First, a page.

Beets are a staple in the world of healthy dieting. Not only are these vegetables packed with vitamins and minerals, but they also contain specific nutrients that are usually missing from the average diet. Adding beets to your weekly meals will help increase levels of vitamin B, manganese, iron, magnesium, copper and potassium, but these tasty treats also feature some pretty surprising benefits to your overall health.

People who eat beets on a regular basis have reported health benefits including improvements in blood pressure and a decreased risk of heart disease. Beets are great for the heart because they contain nitrates, which help relax blood vessels and increase circulation throughout the body. With better blood flow, your liver will also have an easier job cleansing your blood.

Beets contain high levels of anti-inflammatories and antioxidants that help in the fight against chronic diseases. This includes obesity, heart disease, and even cancer. Because beets are rich in fiber, they can help your body with digestion and prevent constipation and irregularity. Beets are one the healthiest vegetables on the market and are a great way to bolster your diet. But how do you cook them?

group of beets resting on wooden surgace
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How To Prepare Beets

When preparing beets for a dish, the primary task is to remove the outer skin. Start by cutting off the stem about an inch from the root. Then wash the beet with water using your hands to remove as much dirt as possible.

You can remove the skin when the beet is raw by using a peeler, though this will stain your hands -- and everything else -- a deep scarlet. The easiest and cleanest way to remove the skin is by boiling the beet and then placing it in cool water. Once the vegetable is cool to the touch, the skin will easily peel off by hand.

beets on a table cut open
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How To Cook Beets

You can prepare beets by roasting, steaming and boiling them. Boiling and roasting are easy ways to remove the outer skin of the beet and allow you to cut it depending on your recipe. Steaming, meanwhile, is ideal for when you need to add beets as a side dish.

Steaming

  • Peel the outer skin and cut the beet into half inch slices
  • Place the cut beets into a steamer basket and fill a pan with about two inches of water
  • Bring to a simmer
  • Add the basket and cover until the beets are tender to the touch. This step should take between 15 and 20 minutes.

Slow Roasting

  • Preheat your oven to 425 degrees
  • Drizzle the fresh beets with olive oil and wrap them loosely in foil. If your recipe requires a lot of beets, you can place them all inside a baking dish and cover with foil.
  • Bake for 45 to 60 minutes and let cool
  • After 10 to 15 minutes, you should be able to peel the skins away with a paper towel

Quick Roasting

  • Preheat the oven to 450 degrees
  • Peel and cut the beets into half-inch squares
  • Spread the cut beets on foil and coat them with oil and seasoning
  • Curl the edges of the foil up to create a pocket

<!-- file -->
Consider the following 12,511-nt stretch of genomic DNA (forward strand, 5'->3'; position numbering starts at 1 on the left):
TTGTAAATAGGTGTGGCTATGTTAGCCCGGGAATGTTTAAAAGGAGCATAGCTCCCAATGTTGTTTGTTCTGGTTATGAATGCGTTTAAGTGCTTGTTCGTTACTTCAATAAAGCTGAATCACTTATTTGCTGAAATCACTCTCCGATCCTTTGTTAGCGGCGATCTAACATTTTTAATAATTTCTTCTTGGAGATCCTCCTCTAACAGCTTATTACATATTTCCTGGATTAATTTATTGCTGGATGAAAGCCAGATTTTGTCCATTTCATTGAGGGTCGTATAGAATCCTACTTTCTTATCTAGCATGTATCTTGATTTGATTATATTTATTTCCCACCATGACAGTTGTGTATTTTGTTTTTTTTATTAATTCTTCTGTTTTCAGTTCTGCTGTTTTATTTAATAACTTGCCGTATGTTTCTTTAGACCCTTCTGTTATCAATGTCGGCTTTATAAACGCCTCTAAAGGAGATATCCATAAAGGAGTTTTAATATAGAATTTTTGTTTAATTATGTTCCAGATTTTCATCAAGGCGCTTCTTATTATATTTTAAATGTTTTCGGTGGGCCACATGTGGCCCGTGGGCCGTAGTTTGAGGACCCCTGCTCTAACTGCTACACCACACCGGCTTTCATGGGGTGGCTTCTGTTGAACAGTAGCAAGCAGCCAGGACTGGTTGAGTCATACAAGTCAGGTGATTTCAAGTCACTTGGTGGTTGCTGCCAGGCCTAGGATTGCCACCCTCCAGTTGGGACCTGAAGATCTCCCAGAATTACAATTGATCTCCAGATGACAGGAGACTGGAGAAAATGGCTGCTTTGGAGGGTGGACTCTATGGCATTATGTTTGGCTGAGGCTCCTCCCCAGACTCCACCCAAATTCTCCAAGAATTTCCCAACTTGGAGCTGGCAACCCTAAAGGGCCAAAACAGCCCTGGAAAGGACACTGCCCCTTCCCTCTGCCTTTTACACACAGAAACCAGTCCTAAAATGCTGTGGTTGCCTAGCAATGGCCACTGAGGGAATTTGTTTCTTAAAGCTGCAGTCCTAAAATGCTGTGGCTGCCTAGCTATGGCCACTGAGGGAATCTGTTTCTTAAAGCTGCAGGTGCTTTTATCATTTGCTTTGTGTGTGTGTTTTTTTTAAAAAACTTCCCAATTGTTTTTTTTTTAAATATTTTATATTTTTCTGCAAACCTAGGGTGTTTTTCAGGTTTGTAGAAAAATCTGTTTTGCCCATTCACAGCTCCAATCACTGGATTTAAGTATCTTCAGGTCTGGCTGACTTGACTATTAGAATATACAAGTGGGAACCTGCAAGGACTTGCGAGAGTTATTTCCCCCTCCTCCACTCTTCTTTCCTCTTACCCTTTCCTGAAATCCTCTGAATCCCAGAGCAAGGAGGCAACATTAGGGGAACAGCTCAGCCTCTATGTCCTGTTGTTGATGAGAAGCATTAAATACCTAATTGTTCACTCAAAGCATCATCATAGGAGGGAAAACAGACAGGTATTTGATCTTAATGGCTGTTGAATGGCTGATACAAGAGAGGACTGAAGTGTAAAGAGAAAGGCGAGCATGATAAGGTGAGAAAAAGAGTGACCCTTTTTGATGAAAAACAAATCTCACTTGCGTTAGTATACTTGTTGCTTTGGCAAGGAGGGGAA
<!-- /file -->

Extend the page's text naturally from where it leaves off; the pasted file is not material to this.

• Bake for 25 to 30 minutes. The beets are ready to eat when you can easily pierce them with a knife.

Boiling

  • Place the washed beets into boiling water for around 15 to 20 minutes
  • When the beets are tender, drain the water and put the veggies in an ice bath
  • Once they are cool to touch, you can remove the skins with a paper towel, cut and enjoy
beets on a wooden surface
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Beet Pairings

What should you serve with your beets? Goat cheese is one of the most popular pairings because many recipes for beet-centric dishes call for the vegetables to be roasted and dusted with goat cheese before eating. Other foods also go well with beets, including nuts, apples, citrus, mustard and fennel.

Beets are sweet and pairing them with fatty nuts brings out their flavor. Try combining beets and almonds into a dip or adding pistachios and beets to a veggie slaw. Apples are another great pairing because they add a slight taste of acidity to the mix, as do oranges, grapefruits and lemons.

What Can You Make With Beets?

Pickled Beets

Pickling is a great way to cook beets, and it doesn't result in a vinegar aftertaste associated with pickled veggies. This recipe requires minimal ingredients and can keep well for 1 to 3 months.

pickled beets in mason jars on a wooden table
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Buddha Bowls

Though fancy by name, Buddha bowls are nothing more than a mixture of healthy vegetables, proteins and grains. A good recipe to follow is to combine beets with avocado, chopped carrots, rice, spinach and eggs. These bowls are also great for parties and can double as salad-bar toppings.

buddha bowl with vegetables
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Beet Chips

Beet chips are a delicious snack packed with sweetness. But unlike potato chips, you can snack on this recipe all day long and feel totally guilt-free.

beet chips in a white bowl on marble surface with beets in the background
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Carrot and Beet Slaw

Beets share a lot of similarities with carrots. Both of these vegetables can be consumed raw, they are crunchy unless cooked, and are sweet to taste. By combining the two in one meal with this recipe, you get double the benefits.

carrot, apple and beet slaw on a white plate
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